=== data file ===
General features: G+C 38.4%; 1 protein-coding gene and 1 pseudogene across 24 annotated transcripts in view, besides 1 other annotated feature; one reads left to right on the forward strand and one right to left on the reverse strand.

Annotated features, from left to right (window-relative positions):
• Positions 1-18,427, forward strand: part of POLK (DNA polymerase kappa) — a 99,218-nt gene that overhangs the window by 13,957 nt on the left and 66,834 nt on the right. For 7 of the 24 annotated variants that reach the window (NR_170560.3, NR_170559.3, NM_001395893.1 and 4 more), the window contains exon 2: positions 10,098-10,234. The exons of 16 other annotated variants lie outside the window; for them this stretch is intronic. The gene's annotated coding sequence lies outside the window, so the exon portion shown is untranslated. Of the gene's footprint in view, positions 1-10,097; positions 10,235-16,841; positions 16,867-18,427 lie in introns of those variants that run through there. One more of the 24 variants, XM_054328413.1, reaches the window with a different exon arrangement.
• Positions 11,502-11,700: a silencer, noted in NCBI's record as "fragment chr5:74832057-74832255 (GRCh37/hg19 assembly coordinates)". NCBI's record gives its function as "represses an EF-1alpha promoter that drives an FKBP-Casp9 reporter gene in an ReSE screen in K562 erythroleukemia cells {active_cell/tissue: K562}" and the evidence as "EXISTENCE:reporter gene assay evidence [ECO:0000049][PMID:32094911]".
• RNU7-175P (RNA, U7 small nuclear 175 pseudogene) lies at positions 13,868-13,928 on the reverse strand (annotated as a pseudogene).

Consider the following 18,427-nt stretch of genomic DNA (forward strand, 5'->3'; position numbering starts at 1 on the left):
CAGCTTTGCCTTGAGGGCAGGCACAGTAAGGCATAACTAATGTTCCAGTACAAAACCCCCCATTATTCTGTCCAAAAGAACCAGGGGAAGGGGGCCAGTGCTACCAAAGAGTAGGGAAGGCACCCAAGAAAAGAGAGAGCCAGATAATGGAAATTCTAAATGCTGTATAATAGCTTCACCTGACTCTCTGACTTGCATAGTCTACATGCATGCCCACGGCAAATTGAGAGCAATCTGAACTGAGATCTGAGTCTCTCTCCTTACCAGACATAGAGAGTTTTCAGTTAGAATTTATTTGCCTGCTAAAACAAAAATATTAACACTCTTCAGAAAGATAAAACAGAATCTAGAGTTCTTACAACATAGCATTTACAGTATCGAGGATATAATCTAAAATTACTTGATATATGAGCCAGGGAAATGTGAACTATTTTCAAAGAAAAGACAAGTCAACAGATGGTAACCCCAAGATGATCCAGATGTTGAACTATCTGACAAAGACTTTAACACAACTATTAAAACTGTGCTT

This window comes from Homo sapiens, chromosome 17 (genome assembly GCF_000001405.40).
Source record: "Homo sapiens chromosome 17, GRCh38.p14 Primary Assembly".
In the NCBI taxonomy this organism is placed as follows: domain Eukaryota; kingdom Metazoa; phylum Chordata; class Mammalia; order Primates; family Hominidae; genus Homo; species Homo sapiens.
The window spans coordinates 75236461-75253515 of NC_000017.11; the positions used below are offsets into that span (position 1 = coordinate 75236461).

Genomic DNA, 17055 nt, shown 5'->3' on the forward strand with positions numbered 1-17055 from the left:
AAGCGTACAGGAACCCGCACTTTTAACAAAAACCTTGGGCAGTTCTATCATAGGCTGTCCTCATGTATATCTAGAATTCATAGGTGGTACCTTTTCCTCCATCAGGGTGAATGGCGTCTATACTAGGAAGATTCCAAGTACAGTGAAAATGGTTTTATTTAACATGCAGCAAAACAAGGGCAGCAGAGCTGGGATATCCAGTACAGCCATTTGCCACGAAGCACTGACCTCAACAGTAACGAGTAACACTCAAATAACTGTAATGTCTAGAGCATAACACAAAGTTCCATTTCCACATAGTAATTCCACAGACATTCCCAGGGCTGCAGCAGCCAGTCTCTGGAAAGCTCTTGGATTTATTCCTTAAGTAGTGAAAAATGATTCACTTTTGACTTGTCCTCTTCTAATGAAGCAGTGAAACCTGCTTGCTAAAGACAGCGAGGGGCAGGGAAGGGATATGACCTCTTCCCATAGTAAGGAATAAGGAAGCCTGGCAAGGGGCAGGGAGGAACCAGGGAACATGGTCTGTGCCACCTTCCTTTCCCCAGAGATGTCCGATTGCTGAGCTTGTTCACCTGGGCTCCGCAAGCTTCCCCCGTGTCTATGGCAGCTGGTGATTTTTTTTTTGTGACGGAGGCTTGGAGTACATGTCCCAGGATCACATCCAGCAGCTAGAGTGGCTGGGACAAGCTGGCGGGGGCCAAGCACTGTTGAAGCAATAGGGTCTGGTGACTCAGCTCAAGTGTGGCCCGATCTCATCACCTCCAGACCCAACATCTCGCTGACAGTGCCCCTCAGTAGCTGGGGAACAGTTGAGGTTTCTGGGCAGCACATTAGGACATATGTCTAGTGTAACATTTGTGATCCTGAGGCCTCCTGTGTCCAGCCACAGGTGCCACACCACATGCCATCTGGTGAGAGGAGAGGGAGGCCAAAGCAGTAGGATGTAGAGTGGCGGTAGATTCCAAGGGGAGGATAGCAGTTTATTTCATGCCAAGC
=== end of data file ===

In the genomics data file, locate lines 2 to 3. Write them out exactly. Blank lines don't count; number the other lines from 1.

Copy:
Annotated features, from left to right (window-relative positions):
• Positions 1-18,427, forward strand: part of POLK (DNA polymerase kappa) — a 99,218-nt gene that overhangs the window by 13,957 nt on the left and 66,834 nt on the right. For 7 of the 24 annotated variants that reach the window (NR_170560.3, NR_170559.3, NM_001395893.1 and 4 more), the window contains exon 2: positions 10,098-10,234. The exons of 16 other annotated variants lie outside the window; for them this stretch is intronic. The gene's annotated coding sequence lies outside the window, so the exon portion shown is untranslated. Of the gene's footprint in view, positions 1-10,097; positions 10,235-16,841; positions 16,867-18,427 lie in introns of those variants that run through there. One more of the 24 variants, XM_054328413.1, reaches the window with a different exon arrangement.